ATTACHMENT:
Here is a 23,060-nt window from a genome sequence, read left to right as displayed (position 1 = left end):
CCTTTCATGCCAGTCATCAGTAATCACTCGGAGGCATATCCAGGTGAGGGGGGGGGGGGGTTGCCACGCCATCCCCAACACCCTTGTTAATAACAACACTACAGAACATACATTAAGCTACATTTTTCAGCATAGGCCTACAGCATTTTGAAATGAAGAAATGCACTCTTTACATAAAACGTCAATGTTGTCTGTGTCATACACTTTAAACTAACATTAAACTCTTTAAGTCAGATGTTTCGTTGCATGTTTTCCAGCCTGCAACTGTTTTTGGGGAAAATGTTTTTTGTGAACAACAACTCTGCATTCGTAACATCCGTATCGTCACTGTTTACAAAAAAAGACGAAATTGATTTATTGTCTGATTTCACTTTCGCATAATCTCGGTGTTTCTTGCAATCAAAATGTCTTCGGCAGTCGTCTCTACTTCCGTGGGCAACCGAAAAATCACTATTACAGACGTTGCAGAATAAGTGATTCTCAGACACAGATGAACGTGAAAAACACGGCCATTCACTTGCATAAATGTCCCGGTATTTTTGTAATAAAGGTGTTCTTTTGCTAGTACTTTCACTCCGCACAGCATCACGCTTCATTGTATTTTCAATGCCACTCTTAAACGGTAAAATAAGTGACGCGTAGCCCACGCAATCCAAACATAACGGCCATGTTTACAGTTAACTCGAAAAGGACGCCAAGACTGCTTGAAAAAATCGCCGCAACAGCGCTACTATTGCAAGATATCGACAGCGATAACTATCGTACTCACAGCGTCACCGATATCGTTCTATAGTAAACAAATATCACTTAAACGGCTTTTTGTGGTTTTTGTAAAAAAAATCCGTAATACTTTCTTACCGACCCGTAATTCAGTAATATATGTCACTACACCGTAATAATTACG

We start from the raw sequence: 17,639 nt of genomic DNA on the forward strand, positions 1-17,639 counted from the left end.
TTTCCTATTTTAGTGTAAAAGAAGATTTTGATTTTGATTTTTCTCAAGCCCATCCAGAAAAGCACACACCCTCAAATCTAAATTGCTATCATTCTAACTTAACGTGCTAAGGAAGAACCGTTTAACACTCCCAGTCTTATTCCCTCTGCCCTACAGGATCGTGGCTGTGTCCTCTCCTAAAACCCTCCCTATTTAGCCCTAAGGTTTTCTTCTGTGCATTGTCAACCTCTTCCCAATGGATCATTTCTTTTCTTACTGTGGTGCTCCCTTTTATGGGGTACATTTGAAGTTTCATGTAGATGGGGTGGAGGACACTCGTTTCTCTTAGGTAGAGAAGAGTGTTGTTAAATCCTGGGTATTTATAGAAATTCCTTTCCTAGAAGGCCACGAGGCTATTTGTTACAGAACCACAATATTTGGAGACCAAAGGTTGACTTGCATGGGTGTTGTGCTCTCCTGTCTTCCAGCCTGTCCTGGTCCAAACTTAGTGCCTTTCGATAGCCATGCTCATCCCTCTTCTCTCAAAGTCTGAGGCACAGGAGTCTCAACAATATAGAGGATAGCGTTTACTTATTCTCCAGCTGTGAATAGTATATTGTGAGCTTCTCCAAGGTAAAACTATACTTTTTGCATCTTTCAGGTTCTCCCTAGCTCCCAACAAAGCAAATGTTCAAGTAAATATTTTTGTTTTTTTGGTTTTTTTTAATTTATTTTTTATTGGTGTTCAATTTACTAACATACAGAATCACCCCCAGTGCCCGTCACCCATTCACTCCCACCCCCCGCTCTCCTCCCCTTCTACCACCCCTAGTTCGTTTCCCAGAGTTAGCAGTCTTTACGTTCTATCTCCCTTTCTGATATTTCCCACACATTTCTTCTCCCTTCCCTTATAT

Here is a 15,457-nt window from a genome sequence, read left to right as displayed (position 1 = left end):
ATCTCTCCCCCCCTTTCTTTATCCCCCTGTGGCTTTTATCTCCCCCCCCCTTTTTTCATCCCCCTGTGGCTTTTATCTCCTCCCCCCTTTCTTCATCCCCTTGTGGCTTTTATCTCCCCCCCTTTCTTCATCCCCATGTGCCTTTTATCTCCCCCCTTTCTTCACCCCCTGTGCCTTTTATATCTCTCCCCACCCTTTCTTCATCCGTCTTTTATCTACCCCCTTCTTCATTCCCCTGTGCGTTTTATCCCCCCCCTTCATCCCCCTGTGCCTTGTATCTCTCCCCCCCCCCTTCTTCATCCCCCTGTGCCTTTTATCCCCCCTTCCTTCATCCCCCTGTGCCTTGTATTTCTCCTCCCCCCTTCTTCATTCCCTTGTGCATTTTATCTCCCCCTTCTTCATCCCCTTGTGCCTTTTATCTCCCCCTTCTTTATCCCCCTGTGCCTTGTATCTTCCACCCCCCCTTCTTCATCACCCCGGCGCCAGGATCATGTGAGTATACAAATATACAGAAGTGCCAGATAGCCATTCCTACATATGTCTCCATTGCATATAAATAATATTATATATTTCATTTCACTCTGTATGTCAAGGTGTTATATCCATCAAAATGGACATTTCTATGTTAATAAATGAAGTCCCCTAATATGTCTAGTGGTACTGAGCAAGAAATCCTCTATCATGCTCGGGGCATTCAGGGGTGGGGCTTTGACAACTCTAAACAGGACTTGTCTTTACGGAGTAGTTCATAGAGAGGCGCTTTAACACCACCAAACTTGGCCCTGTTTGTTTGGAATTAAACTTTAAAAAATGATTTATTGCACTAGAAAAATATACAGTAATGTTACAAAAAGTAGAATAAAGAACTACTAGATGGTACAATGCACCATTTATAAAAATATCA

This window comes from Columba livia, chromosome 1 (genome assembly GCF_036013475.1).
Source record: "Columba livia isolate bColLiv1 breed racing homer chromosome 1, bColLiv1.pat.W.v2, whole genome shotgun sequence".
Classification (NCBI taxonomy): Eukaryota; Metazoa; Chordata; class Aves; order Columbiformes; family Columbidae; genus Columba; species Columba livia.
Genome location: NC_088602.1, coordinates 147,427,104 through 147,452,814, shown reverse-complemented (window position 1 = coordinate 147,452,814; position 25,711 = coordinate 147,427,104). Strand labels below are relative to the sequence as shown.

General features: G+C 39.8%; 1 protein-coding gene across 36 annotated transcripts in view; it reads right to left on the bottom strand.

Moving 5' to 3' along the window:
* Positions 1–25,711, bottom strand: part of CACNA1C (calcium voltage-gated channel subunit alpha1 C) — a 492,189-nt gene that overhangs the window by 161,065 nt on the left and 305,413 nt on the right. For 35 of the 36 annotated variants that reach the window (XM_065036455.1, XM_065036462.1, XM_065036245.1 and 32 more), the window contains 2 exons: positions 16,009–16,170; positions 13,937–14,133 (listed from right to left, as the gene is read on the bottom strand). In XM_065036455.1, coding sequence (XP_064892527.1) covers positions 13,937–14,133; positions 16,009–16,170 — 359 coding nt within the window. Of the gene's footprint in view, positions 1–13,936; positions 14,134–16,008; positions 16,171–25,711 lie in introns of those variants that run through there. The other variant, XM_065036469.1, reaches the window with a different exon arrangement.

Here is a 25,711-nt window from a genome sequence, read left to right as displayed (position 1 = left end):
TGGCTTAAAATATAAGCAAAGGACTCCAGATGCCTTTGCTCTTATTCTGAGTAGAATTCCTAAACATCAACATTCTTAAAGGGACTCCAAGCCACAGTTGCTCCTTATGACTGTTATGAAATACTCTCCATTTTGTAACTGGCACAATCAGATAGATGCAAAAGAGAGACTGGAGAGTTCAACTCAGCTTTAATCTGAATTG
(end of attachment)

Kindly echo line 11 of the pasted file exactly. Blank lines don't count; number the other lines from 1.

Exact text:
General features: G+C 39.8%; 1 protein-coding gene across 36 annotated transcripts in view; it reads right to left on the bottom strand.